Walk of Shame

This weekend, I auditioned for Identities. I didn’t get it.
By Nicole J. Levin

This weekend, I auditioned for Identities.
I didn’t get it.
To be fair, they haven’t told me yet. But I’m assuming that on Wednesday they’ll send me some sort of mailmerge informing that it was really competitive this year...and that a lot of people tried out… and that I should stop trying to add the producers on LinkedIn.
I only agreed to audition because I used to be obsessed with “America’s Next Top Model” and wanted to meet Tyra (I was under the false impression that she would be there). Plus, my mom had just told me that I should get out of my comfort zone and try new things—although, in retrospect, I think what she really meant by by “new things” is apply for a job.
So, on Friday night at 7 p.m., I show up in my snow boots and leggings. I’m hoping that the girdle-like effect of the spandex would hide all the grapes that I ate for dinner—an entire bag from Star Market (the diet of a model, I assume).
Emerson 105 is surprisingly empty. From the far end of the classroom, four girls yell directions like cops at a lineup. Producers, I assume, or HUPD’s gotten new uniforms. They do look fashionable, but that could be just because they’re far away and I’m not wearing my glasses.
After I check in, one girl takes my photo. I want to make sure that the shadows don’t give the appearance that I have a mustache, but she won’t let me see it. I’m going for a Lindsay Lohan-like mugshot.
The directions are simple. “You’re going to walk twice,” the blurry figure of executive producer Susannah L.R. Maybank ’15 instructs: Once to a slow song, once to a fast song, and then we strike a pose at the second row of seats. I watch as one guy, the only other auditioner, walks up and down the classroom in boots. I have to wear heels.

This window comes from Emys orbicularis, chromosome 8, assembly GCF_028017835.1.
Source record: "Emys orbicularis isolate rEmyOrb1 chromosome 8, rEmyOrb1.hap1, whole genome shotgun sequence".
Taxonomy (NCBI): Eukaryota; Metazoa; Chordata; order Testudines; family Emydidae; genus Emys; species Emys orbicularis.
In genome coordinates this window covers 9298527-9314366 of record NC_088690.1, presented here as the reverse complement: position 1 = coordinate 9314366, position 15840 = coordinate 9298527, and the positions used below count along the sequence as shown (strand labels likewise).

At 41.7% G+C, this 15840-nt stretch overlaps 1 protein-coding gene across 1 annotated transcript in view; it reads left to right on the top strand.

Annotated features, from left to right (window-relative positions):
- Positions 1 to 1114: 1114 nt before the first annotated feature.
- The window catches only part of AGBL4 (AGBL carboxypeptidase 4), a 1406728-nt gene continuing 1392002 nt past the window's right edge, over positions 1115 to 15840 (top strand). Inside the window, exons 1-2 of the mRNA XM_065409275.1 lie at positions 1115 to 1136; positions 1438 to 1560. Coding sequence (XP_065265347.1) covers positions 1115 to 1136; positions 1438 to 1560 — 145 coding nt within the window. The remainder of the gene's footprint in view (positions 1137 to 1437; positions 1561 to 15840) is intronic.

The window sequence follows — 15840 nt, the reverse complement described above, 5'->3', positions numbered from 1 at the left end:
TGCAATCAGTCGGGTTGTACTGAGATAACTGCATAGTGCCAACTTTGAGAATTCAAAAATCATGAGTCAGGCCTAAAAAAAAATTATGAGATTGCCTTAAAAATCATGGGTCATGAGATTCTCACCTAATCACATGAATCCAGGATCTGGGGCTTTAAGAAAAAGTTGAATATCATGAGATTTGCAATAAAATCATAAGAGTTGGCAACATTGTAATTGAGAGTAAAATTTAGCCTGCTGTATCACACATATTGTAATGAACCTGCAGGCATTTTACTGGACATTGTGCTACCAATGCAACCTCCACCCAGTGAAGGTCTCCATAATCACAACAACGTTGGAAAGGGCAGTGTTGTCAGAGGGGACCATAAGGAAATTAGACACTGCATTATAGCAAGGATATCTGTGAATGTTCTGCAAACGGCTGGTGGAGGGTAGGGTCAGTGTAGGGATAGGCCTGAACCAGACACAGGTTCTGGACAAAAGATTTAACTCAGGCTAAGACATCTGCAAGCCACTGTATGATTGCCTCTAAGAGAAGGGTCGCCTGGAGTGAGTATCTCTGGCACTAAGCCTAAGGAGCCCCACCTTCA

Putting them on is a little awkward, if only because I keep telling the girl who checked me in how bad my feet smell.
I’m not worried about walking in a straight line. I have my orthopedics heels, Clarks, which are about one inch high and padded. I bought them in the old women’s section of Macy’s. They were on sale.
The pose is what had worried me.
“You shouldn’t smile,” my friend informed me before the audition. “Try to look angry.”
The most I could manage was a middle finger.
“Don’t do that,” she said, “Try putting your hands on your hips.”
So I do that. At least, I think. Somehow I have no recollection of what happened, but after I walk up and down the classroom Susannah interrupts and tells me not to look at her.
“Everyone laughs when they look at us.” She says. “Look at the corner of the room.” I didn’t realize I had laughed. I hope I didn’t cackle.
I walk a second time.
I imagine each judge critiquing me on a Google Doc. Is she wearing yoga pants? Her stomach looks flat, but almost unnaturally so, like she’s wearing Spanx for old people? Yeah, a panty girdle. That’s what their called? Do you smell something foul? No, that’s not a mustache, those are just shadows.
I also heard rumors that if they are considering you they ask you to repeat the process.
But they ask nothing else of me, not even where I get my shoes. Instead, they say that they will let me know Wednesday. I laugh in the general direction of the corner of the room. I should have applied for a job.

A Little Levity